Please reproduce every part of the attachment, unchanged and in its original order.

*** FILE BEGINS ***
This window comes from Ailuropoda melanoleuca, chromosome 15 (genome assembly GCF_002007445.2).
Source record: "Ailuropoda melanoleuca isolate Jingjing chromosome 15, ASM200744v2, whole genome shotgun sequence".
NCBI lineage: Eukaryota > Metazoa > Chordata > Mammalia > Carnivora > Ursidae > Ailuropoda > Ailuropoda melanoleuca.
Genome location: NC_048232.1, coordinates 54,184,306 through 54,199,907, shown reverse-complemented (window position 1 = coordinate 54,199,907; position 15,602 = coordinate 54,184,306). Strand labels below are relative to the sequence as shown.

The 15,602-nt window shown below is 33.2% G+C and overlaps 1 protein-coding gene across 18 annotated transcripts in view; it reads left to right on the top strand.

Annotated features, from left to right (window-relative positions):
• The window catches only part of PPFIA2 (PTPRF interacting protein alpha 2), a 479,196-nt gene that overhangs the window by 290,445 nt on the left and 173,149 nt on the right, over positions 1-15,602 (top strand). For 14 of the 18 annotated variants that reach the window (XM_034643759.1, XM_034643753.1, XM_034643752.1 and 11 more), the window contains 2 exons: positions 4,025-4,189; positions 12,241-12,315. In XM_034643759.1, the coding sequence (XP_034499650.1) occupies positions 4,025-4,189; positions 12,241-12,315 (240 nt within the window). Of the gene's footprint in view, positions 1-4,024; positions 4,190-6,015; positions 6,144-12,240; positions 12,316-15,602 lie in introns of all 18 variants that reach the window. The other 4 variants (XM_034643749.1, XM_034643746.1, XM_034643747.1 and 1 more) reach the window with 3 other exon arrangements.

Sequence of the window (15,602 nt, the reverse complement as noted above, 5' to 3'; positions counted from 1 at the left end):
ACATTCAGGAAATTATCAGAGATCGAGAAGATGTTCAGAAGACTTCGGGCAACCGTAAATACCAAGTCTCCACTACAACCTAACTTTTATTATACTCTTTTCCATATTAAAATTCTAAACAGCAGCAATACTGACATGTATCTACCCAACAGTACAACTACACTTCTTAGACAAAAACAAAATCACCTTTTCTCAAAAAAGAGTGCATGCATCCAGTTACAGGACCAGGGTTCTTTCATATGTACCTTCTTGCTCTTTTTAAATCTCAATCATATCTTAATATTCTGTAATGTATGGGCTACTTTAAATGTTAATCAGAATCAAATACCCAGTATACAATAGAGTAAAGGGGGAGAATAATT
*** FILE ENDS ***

This window comes from Ailuropoda melanoleuca, chromosome 15 (genome assembly GCF_002007445.2).
Source record: "Ailuropoda melanoleuca isolate Jingjing chromosome 15, ASM200744v2, whole genome shotgun sequence".
NCBI lineage: Eukaryota > Metazoa > Chordata > Mammalia > Carnivora > Ursidae > Ailuropoda > Ailuropoda melanoleuca.
Genome location: NC_048232.1, coordinates 54,184,306 through 54,199,907, shown reverse-complemented (window position 1 = coordinate 54,199,907; position 15,602 = coordinate 54,184,306). Strand labels below are relative to the sequence as shown.

The 15,602-nt window shown below is 33.2% G+C and overlaps 1 protein-coding gene across 18 annotated transcripts in view; it reads left to right on the top strand.

Annotated features, from left to right (window-relative positions):
• The window catches only part of PPFIA2 (PTPRF interacting protein alpha 2), a 479,196-nt gene that overhangs the window by 290,445 nt on the left and 173,149 nt on the right, over positions 1-15,602 (top strand). For 14 of the 18 annotated variants that reach the window (XM_034643759.1, XM_034643753.1, XM_034643752.1 and 11 more), the window contains 2 exons: positions 4,025-4,189; positions 12,241-12,315. In XM_034643759.1, the coding sequence (XP_034499650.1) occupies positions 4,025-4,189; positions 12,241-12,315 (240 nt within the window). Of the gene's footprint in view, positions 1-4,024; positions 4,190-6,015; positions 6,144-12,240; positions 12,316-15,602 lie in introns of all 18 variants that reach the window. The other 4 variants (XM_034643749.1, XM_034643746.1, XM_034643747.1 and 1 more) reach the window with 3 other exon arrangements.

Sequence of the window (15,602 nt, the reverse complement as noted above, 5' to 3'; positions counted from 1 at the left end):
ACATTCAGGAAATTATCAGAGATCGAGAAGATGTTCAGAAGACTTCGGGCAACCGTAAATACCAAGTCTCCACTACAACCTAACTTTTATTATACTCTTTTCCATATTAAAATTCTAAACAGCAGCAATACTGACATGTATCTACCCAACAGTACAACTACACTTCTTAGACAAAAACAAAATCACCTTTTCTCAAAAAAGAGTGCATGCATCCAGTTACAGGACCAGGGTTCTTTCATATGTACCTTCTTGCTCTTTTTAAATCTCAATCATATCTTAATATTCTGTAATGTATGGGCTACTTTAAATGTTAATCAGAATCAAATACCCAGTATACAATAGAGTAAAGGGGGAGAATAATT